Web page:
Squeeze of the Sandwich generation

The term sandwich generation is mainly used to describe baby boomers who have to care for their aging parents as well as their college going kids. Though I may not be considered a baby boomer, I feel totally sandwiched between two things: aging parents and a young child on one hand and my demanding career on the other.

I was born to my parents in their early thirties and had my own child in my early thirties. That leaves me with a six year old and parents in their 70s; and, having worked for 15 years, I am right in the middle of a growing career that is getting more demanding by the day, just like the demands of caring for the family grow and change every day. I am a single child like many around me and that means I am on my own – no siblings to share the burden!

I can’t say I live in a joint family as my parents now live with me or rather, should I say we live with them, as they pretty much take care of everything at home and most importantly my young son. As a totally self-made person with strong self-hood, I want to do the best everywhere – at home, at work, for my son and for my parents. Providing physical support is the easiest thing to do. If required, I can have more home help or another car, but I want to be able to provide the emotional support that my family needs, and that is not always easy. No amount of physical comfort replaces the emotional warmth we all seek. It’s not only my parents’ health that worries me, it’s also the age when my own health demands attention- back aches, long days, poor eating habits, etc., – the guilt starts there.

I find myself constantly balancing. Sometimes it’s finishing a project with my son overnight and delivering a fantastic presentation at work the next day.  Sometimes, I’m leaving for a business trip the same day my son comes down with a bad bout of cold and fever. The most draining times are when my child falls ill or my parents demand my complete attention.  There is nothing I can do but just shut off from work. I am torn between home and work. There are so many times I question whether it is even worth it. In my mind there is a constant rant about what is important – work or family. I know that it’s the family that matters in the long term, but I just can’t let go of work, the self-fulfillment and of course the moolah that it brings in. We all want to have our cake and eat it too.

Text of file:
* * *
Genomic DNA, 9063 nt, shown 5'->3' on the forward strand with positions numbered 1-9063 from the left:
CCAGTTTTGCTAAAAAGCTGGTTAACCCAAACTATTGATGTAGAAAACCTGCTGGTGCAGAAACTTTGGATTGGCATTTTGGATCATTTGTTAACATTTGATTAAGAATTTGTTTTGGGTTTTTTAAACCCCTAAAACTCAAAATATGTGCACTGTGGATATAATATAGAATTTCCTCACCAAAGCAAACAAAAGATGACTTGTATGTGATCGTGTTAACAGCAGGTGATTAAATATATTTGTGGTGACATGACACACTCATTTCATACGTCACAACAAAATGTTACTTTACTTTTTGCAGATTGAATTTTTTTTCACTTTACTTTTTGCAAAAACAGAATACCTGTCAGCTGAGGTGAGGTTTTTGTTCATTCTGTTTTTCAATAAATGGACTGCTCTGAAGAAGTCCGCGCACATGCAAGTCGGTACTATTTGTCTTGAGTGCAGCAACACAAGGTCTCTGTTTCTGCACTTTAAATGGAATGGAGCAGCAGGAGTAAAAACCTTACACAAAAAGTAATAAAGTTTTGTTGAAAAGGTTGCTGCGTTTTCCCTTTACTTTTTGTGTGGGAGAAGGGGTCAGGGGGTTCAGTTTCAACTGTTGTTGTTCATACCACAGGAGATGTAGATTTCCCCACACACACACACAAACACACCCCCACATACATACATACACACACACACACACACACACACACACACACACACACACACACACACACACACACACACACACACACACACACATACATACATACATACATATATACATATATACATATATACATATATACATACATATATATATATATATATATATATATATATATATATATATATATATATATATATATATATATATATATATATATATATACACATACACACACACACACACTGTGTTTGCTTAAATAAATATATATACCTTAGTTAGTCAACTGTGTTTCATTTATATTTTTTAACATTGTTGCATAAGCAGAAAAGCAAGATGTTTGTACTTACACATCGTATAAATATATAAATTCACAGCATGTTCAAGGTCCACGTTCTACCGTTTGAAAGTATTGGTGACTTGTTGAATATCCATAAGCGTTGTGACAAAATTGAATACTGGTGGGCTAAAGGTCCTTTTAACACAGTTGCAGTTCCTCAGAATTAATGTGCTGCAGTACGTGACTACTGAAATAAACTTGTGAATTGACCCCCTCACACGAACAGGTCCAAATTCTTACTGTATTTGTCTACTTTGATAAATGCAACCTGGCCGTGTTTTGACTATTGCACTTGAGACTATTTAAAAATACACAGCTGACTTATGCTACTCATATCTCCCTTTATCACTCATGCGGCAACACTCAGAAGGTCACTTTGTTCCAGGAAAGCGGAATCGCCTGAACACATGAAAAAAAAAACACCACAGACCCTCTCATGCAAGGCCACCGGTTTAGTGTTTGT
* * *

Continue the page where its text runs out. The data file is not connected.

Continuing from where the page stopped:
I feel squeezed many days, but then I realize it’s because of the guilt I carry. No one is questioning me – not my parents, not my spouse (though I must admit my son hates me going to work on some days and questions me!). When I feel miserable about how I relate to my situation – it’s my own doing; and in my desire to do the right thing for everyone at all times, I make myself feel guilty. Paradoxically, when I feel really burdened, taking a little time off for myself even when it feels impossible to do so gives me a burst of energy to take on the pressure. You cannot neglect yourself.

I also realize it’s ok to shut out work or the demands of family if required, as long as I clearly explain to those dependent on me exactly what they can expect. In the longer term it all works out.

Another thing I’ve learned is not to hesitate to ask for help when it is needed – whether it’s my mother-in-law, neighbours, friends or even colleagues at work. Ask for help with baby sitting, hospital visits or a decent meal. Everyone is willing to do their bit.

I remember hearing from Robert Swan, a man who has walked to both the poles and a great motivational speaker, that you cannot always walk with weight on one side and cripple yourself. Live life as waves – sometimes the work takes precedence and at other times family does. The balance is not created by keeping both at the same level, but by choosing to focus on one at a particular time, creating little waves.

And finally, don’t be ashamed of your emotions during tough times; there are instances when you just feel so squeezed that it’s impossible to keep your composure. It’s ok to vent with a spouse, a friend, a colleague or even an understanding boss!